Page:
Ohio Libraries Face 30 Percent Cut in State Aid

Adrian Versteegh

Despite a circulation boom, public libraries in Ohio are scrambling to close branches, reduce hours, and lay off staff—all in an attempt to cope with an unprecedented drop in state funding. According to the Ohio Library Council, reductions approved last month to the Public Library Fund, along with declining tax revenues, are expected to shrink library budgets by as much as 30 percent. Most of the cost-cutting measures will take effect in September.

The $84.3 million pared from Ohio’s Public Library Fund last month is significantly less than the $227.3 million reduction first proposed in June by governor Ted Strickland. That plan—which could have translated into a 50 percent cut to library funding—was scaled back after widespread public outcry and organized action by groups like Save Ohio Libraries. “We are very thankful for the overwhelming support from our patrons,” said Felton Thomas, director of the Cleveland Public Library, in a press release. “Without a doubt, the outpouring of public opposition to the proposed state budget helped save us from a situation even more dire.” Although the Cleveland Public Library recorded a 16 percent rise in circulation this year, it will still see its budget contract by $10.7 million. “We will be working very hard to evaluate cuts that will have the least negative impact on the community,” says Thomas. “But the realities of the current economic climate will, undoubtedly, require shared sacrifice from everyone.”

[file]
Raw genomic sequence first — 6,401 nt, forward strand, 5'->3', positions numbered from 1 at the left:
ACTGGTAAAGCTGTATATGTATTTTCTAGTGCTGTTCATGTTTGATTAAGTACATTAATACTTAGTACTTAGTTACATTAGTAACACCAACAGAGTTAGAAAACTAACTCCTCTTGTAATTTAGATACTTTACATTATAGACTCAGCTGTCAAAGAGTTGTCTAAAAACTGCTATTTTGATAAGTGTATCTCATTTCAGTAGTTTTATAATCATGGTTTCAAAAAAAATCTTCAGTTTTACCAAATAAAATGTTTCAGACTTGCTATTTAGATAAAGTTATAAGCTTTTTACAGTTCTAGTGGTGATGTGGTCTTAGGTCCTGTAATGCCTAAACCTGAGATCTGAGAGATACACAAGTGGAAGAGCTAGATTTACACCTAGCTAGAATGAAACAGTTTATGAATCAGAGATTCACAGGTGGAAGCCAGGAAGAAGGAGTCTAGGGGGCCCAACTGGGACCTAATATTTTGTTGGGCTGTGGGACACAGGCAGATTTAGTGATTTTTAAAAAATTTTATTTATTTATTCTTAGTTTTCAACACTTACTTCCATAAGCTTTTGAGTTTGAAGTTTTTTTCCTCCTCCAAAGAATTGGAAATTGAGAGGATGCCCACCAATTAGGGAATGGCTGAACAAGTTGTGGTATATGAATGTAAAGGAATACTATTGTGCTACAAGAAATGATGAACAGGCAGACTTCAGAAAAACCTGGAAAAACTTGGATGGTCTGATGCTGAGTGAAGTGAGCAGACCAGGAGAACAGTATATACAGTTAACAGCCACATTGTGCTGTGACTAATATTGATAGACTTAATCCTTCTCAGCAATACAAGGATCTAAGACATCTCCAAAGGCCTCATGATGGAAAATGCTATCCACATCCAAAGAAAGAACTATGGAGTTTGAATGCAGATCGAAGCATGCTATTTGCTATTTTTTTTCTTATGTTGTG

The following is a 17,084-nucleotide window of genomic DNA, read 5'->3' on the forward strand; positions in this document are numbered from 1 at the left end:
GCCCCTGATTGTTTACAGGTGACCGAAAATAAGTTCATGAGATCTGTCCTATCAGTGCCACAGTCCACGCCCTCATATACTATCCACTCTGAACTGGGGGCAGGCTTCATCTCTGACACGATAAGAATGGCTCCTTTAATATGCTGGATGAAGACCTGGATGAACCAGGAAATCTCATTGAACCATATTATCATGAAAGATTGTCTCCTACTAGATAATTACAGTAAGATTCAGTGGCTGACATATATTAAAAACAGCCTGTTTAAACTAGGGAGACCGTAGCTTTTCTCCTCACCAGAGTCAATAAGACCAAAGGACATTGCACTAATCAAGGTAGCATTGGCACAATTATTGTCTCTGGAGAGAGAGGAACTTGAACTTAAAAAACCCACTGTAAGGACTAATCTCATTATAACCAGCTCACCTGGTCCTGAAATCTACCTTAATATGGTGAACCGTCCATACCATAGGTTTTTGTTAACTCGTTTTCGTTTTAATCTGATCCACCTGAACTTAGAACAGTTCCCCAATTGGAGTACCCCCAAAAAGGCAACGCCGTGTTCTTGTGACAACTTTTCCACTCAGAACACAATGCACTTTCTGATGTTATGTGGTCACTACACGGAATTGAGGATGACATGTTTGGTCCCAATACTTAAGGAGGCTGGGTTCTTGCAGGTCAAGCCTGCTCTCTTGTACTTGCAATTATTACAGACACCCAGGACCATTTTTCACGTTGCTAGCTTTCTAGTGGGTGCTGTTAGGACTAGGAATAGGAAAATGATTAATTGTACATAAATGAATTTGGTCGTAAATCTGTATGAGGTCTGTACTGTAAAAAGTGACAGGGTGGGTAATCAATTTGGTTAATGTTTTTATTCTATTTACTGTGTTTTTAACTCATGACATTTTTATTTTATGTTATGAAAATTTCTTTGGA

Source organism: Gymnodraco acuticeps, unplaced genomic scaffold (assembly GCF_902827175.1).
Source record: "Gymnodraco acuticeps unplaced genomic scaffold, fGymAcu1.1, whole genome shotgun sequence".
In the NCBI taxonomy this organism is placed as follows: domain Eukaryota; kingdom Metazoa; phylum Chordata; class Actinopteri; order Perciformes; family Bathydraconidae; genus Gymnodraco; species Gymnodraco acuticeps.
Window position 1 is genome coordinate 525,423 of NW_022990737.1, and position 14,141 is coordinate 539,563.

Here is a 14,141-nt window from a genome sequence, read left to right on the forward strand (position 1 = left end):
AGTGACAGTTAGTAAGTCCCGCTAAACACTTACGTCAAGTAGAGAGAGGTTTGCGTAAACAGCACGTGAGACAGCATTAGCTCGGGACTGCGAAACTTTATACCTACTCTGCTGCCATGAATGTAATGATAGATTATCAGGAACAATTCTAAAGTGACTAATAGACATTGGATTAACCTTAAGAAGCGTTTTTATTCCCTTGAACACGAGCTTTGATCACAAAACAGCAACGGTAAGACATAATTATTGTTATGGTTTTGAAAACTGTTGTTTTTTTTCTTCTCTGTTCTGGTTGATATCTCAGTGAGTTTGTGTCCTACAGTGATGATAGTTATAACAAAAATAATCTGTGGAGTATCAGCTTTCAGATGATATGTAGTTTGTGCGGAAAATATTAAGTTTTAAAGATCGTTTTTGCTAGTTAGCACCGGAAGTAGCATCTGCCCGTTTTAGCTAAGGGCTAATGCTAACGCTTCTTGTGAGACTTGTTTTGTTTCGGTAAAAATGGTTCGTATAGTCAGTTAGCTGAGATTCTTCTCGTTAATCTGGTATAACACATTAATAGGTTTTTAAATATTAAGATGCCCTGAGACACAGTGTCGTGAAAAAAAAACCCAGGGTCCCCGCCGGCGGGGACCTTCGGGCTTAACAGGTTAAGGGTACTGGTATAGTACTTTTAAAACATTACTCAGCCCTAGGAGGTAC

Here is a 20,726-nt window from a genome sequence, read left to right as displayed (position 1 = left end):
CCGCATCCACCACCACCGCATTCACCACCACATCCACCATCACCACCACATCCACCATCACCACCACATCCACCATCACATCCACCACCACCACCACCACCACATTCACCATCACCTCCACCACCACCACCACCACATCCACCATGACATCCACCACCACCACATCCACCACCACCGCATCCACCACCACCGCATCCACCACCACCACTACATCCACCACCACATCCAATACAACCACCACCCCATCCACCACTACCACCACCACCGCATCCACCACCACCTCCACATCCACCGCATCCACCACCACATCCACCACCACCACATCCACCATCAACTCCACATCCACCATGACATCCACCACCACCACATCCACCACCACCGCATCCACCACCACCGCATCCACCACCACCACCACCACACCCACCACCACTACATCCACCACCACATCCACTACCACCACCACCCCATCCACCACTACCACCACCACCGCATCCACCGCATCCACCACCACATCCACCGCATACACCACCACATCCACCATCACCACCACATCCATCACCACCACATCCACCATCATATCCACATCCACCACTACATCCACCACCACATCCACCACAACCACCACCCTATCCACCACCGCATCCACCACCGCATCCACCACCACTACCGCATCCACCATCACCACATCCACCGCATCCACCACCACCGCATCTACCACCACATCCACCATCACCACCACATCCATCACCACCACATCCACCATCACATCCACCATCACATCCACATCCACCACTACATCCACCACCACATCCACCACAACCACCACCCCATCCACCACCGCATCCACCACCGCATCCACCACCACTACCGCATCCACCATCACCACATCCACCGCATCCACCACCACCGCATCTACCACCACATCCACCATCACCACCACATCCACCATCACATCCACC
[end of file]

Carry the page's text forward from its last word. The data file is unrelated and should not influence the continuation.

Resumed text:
Most of Ohio’s public library systems have announced reductions of one type or another, with the Columbus Public Library implementing salary cuts and the Akron-Summit County Public Library unveiling plans to reduce its workforce by 10 percent. Details about cuts to specific services can generally be found on library Web sites, as well as at the Ohio Library Council and Save Ohio Libraries.